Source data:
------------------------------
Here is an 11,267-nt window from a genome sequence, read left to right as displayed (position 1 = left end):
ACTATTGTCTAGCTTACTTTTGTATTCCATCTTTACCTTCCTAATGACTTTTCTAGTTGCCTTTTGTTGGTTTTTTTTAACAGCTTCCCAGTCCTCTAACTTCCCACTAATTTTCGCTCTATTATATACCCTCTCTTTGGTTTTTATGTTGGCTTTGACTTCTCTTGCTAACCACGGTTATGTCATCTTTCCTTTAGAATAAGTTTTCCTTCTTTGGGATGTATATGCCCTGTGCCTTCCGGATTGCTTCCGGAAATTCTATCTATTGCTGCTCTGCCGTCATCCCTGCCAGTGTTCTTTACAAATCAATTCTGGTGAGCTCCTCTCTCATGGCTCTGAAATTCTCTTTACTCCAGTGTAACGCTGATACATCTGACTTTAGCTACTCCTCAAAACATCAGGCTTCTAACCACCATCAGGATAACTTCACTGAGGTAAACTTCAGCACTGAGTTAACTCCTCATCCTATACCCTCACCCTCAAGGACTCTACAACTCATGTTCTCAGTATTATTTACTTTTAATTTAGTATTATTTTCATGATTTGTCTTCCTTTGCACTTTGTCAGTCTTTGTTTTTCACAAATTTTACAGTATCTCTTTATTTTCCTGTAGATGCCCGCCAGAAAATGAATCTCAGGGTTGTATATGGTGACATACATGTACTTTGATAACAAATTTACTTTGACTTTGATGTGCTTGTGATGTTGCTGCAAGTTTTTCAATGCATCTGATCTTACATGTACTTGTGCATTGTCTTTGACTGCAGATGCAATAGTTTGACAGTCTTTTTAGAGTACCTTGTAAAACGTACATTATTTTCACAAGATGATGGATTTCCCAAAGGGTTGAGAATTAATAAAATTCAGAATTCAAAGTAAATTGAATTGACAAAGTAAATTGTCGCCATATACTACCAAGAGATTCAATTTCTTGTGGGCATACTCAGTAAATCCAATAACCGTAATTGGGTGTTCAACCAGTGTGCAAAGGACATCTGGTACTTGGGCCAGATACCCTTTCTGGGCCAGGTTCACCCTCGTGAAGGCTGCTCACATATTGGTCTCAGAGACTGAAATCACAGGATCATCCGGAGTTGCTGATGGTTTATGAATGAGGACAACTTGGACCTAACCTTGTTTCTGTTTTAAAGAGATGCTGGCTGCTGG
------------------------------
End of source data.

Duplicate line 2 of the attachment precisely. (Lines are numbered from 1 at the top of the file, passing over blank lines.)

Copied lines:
ACTATTGTCTAGCTTACTTTTGTATTCCATCTTTACCTTCCTAATGACTTTTCTAGTTGCCTTTTGTTGGTTTTTTTTAACAGCTTCCCAGTCCTCTAACTTCCCACTAATTTTCGCTCTATTATATACCCTCTCTTTGGTTTTTATGTTGGCTTTGACTTCTCTTGCTAACCACGGTTATGTCATCTTTCCTTTAGAATAAGTTTTCCTTCTTTGGGATGTATATGCCCTGTGCCTTCCGGATTGCTTCCGGAAATTCTATCTATTGCTGCTCTGCCGTCATCCCTGCCAGTGTTCTTTACAAATCAATTCTGGTGAGCTCCTCTCTCATGGCTCTGAAATTCTCTTTACTCCAGTGTAACGCTGATACATCTGACTTTAGCTACTCCTCAAAACATCAGGCTTCTAACCACCATCAGGATAACTTCACTGAGGTAAACTTCAGCACTGAGTTAACTCCTCATCCTATACCCTCACCCTCAAGGACTCTACAACTCATGTTCTCAGTATTATTTACTTTTAATTTAGTATTATTTTCATGATTTGTCTTCCTTTGCACTTTGTCAGTCTTTGTTTTTCACAAATTTTACAGTATCTCTTTATTTTCCTGTAGATGCCCGCCAGAAAATGAATCTCAGGGTTGTATATGGTGACATACATGTACTTTGATAACAAATTTACTTTGACTTTGATGTGCTTGTGATGTTGCTGCAAGTTTTTCAATGCATCTGATCTTACATGTACTTGTGCATTGTCTTTGACTGCAGATGCAATAGTTTGACAGTCTTTTTAGAGTACCTTGTAAAACGTACATTATTTTCACAAGATGATGGATTTCCCAAAGGGTTGAGAATTAATAAAATTCAGAATTCAAAGTAAATTGAATTGACAAAGTAAATTGTCGCCATATACTACCAAGAGATTCAATTTCTTGTGGGCATACTCAGTAAATCCAATAACCGTAATTGGGTGTTCAACCAGTGTGCAAAGGACATCTGGTACTTGGGCCAGATACCCTTTCTGGGCCAGGTTCACCCTCGTGAAGGCTGCTCACATATTGGTCTCAGAGACTGAAATCACAGGATCATCCGGAGTTGCTGATGGTTTATGAATGAGGACAACTTGGACCTAACCTTGTTTCTGTTTTAAAGAGATGCTGGCTGCTGG